Friday, 05 October 2012
Some ideas of how these two compare might already be apparent from the short descriptions given above. Camelot, with its seeming Game of Thrones/Rome ambitions, is violent, sexual, dark, clearly adult-oriented. Its textures and style suggest an appeal to historical resonance, if not accuracy, and it includes in its narrative (one feels it sometimes revels in) the more disturbing aspects of the story that have been boiled into it over the ages. Merlin, on the other hand, has a flat, cartoonish feel and a soundtrack reminiscent of the Gummy Bears. It clearly doesn't take its historical resonance too seriously and has cleaned up the story (so far) of its more uncomfortable elements in what I can only guess is an attempt at being child-friendly. And yet, I have found myself watching it almost compulsively while Camelot seemed to drag on endlessly.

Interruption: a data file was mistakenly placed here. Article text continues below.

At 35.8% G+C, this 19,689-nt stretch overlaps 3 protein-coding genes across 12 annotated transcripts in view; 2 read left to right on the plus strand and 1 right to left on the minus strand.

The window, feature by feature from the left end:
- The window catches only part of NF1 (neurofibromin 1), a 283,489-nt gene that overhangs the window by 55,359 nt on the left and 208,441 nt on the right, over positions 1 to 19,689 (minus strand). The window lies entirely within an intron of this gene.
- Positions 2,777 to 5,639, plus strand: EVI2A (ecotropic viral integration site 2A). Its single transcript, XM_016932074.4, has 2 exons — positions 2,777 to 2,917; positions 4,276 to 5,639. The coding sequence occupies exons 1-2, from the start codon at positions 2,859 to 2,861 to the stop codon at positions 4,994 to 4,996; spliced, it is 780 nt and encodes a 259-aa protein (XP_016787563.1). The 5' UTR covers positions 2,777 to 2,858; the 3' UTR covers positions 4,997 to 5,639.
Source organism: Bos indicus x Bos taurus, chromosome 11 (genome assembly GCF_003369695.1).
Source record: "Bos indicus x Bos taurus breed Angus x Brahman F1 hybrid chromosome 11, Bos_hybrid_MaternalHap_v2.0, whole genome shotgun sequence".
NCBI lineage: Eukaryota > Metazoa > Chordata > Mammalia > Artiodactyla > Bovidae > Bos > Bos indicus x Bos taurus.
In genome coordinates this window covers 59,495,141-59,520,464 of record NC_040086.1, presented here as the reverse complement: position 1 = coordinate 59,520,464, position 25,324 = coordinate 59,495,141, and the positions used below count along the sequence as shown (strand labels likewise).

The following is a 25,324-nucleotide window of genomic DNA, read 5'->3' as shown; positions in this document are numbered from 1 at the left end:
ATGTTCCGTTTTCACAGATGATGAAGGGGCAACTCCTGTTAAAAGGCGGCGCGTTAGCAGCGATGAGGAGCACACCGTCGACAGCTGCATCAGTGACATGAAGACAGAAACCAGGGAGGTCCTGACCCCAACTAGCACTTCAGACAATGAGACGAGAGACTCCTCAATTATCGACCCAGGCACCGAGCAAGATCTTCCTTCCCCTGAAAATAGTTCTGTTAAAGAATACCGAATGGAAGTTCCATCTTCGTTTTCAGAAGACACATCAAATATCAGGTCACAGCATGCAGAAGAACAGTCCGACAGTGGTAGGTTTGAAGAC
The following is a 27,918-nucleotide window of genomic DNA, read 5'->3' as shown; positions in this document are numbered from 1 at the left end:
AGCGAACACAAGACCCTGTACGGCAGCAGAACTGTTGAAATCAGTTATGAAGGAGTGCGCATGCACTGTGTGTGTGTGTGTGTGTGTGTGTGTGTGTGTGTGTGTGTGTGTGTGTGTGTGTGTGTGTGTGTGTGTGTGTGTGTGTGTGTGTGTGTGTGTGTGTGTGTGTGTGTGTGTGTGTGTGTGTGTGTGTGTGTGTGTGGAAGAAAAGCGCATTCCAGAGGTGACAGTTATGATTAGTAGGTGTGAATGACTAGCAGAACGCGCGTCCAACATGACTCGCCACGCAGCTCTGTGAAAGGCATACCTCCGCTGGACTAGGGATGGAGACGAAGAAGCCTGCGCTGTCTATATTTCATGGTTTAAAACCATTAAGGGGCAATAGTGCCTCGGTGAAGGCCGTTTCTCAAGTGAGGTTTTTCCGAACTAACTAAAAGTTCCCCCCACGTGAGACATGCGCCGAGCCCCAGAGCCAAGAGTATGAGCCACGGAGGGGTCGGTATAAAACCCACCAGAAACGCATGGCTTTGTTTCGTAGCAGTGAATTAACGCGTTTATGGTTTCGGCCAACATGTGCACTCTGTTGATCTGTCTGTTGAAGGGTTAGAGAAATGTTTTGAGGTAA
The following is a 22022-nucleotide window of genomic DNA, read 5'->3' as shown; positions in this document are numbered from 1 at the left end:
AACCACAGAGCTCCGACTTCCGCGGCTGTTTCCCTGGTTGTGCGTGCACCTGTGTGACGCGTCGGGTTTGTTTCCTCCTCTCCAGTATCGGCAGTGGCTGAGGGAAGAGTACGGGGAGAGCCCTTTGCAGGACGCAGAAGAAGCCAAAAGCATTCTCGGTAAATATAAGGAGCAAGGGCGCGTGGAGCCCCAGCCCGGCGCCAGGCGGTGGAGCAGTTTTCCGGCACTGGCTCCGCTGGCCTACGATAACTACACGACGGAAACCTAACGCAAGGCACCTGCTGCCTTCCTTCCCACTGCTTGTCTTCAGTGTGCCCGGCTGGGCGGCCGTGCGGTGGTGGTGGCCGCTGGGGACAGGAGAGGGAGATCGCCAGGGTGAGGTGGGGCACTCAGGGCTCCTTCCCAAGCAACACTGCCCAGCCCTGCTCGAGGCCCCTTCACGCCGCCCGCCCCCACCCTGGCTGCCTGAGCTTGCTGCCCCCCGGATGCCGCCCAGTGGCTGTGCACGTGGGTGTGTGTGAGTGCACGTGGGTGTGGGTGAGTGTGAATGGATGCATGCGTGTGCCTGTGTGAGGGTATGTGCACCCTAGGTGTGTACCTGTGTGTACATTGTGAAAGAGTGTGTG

The chiefly characterizing feature of Merlin is that it is a story about the characters' Becoming before Camelot's Golden Age, as if this angle had never been taken before. Actually the mythic resonance of the story lies precisely in the fact that it is built on an inescapable trajectory, and the art of the majority of retellings lies not in the depiction of What Happens but in How They Got There. Even the focus on Merlin as the central character is not new. What is new is that this telling offers Merlin, not as the bearded magical mentor, but as a youth himself, a kind of magical parallel to Arthur's Becoming. A dragon's prophecy that Arthur and Merlin are 'two sides of a coin' anchors the point of this angle. Even so, this twist might have worked against the series if the relationship between the two boys had not been written with such a bitter-sweet charm. Since magic has been outlawed and demonized, Merlin has to hide his gifts whilst simultaneously protecting the boy he gradually grows to believe in and alone bearing the burden that he and Arthur are the foundations to the kingdom that is to come. This alteration to the tale regarding the persecution of those with magic and Merlin's youth is a simple one and combines in Merlin his traditional role of guide and protector to Arthur with an adolescent vulnerability that is appealing on many levels. More importantly it adds a tension to the story that has a high emotional factor; not only is there the danger to Merlin should his nature be discovered, but there is the painful question of Arthur's reaction to the discovery of Merlin's identity. While there is little art in the transparent dialogue between the two boys, their mutual affection actually comes through with a touching fragility. It is clear that Arthur values, is even dependent on, Merlin's friendship, and that Merlin has a painful need for Arthur's acceptance. This is the kind of emotional effectiveness, even subtlety, that is missing from Camelot, where there are no narrative quirks that enable an access to the humanity behind the underwhelming given of Arthur's goodness.